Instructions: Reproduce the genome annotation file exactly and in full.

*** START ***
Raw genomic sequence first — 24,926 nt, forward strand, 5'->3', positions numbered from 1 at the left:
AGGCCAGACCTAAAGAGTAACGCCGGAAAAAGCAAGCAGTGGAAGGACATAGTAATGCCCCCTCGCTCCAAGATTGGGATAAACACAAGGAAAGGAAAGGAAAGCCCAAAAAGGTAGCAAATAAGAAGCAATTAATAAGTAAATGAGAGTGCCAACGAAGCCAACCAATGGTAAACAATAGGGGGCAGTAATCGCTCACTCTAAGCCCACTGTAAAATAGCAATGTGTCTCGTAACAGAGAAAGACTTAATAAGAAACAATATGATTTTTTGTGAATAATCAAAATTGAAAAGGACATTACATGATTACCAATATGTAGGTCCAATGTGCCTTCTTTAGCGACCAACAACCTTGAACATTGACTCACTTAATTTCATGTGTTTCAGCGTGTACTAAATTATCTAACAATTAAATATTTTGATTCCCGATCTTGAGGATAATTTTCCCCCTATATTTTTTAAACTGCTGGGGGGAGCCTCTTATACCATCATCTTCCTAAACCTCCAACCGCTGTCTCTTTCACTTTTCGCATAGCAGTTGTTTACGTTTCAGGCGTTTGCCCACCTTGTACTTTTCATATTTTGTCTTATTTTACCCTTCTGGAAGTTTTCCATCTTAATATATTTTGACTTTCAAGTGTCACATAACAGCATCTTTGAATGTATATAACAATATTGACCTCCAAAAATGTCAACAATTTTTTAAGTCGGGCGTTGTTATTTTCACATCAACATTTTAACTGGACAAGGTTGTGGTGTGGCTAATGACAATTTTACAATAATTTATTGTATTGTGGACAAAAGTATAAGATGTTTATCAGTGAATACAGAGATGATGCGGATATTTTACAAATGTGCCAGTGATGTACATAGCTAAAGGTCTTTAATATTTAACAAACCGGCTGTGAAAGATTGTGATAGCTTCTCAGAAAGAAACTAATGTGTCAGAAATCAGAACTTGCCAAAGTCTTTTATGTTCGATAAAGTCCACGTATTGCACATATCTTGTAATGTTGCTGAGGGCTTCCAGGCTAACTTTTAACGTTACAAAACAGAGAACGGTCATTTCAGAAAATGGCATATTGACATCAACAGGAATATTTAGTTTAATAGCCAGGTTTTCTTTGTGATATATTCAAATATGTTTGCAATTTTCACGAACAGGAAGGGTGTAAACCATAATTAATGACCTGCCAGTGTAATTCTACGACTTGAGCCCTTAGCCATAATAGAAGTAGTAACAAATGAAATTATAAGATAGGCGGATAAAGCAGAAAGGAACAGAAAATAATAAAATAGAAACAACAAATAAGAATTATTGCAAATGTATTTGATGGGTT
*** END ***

Raw genomic sequence first — 24,926 nt, forward strand, 5'->3', positions numbered from 1 at the left:
AGGCCAGACCTAAAGAGTAACGCCGGAAAAAGCAAGCAGTGGAAGGACATAGTAATGCCCCCTCGCTCCAAGATTGGGATAAACACAAGGAAAGGAAAGGAAAGCCCAAAAAGGTAGCAAATAAGAAGCAATTAATAAGTAAATGAGAGTGCCAACGAAGCCAACCAATGGTAAACAATAGGGGGCAGTAATCGCTCACTCTAAGCCCACTGTAAAATAGCAATGTGTCTCGTAACAGAGAAAGACTTAATAAGAAACAATATGATTTTTTGTGAATAATCAAAATTGAAAAGGACATTACATGATTACCAATATGTAGGTCCAATGTGCCTTCTTTAGCGACCAACAACCTTGAACATTGACTCACTTAATTTCATGTGTTTCAGCGTGTACTAAATTATCTAACAATTAAATATTTTGATTCCCGATCTTGAGGATAATTTTCCCCCTATATTTTTTAAACTGCTGGGGGGAGCCTCTTATACCATCATCTTCCTAAACCTCCAACCGCTGTCTCTTTCACTTTTCGCATAGCAGTTGTTTACGTTTCAGGCGTTTGCCCACCTTGTACTTTTCATATTTTGTCTTATTTTACCCTTCTGGAAGTTTTCCATCTTAATATATTTTGACTTTCAAGTGTCACATAACAGCATCTTTGAATGTATATAACAATATTGACCTCCAAAAATGTCAACAATTTTTTAAGTCGGGCGTTGTTATTTTCACATCAACATTTTAACTGGACAAGGTTGTGGTGTGGCTAATGACAATTTTACAATAATTTATTGTATTGTGGACAAAAGTATAAGATGTTTATCAGTGAATACAGAGATGATGCGGATATTTTACAAATGTGCCAGTGATGTACATAGCTAAAGGTCTTTAATATTTAACAAACCGGCTGTGAAAGATTGTGATAGCTTCTCAGAAAGAAACTAATGTGTCAGAAATCAGAACTTGCCAAAGTCTTTTATGTTCGATAAAGTCCACGTATTGCACATATCTTGTAATGTTGCTGAGGGCTTCCAGGCTAACTTTTAACGTTACAAAACAGAGAACGGTCATTTCAGAAAATGGCATATTGACATCAACAGGAATATTTAGTTTAATAGCCAGGTTTTCTTTGTGATATATTCAAATATGTTTGCAATTTTCACGAACAGGAAGGGTGTAAACCATAATTAATGACCTGCCAGTGTAATTCTACGACTTGAGCCCTTAGCCATAATAGAAGTAGTAACAAATGAAATTATAAGATAGGCGGATAAAGCAGAAAGGAACAGAAAATAATAAAATAGAAACAACAAATAAGAATTATTGCAAATGTATTTGATGGGTT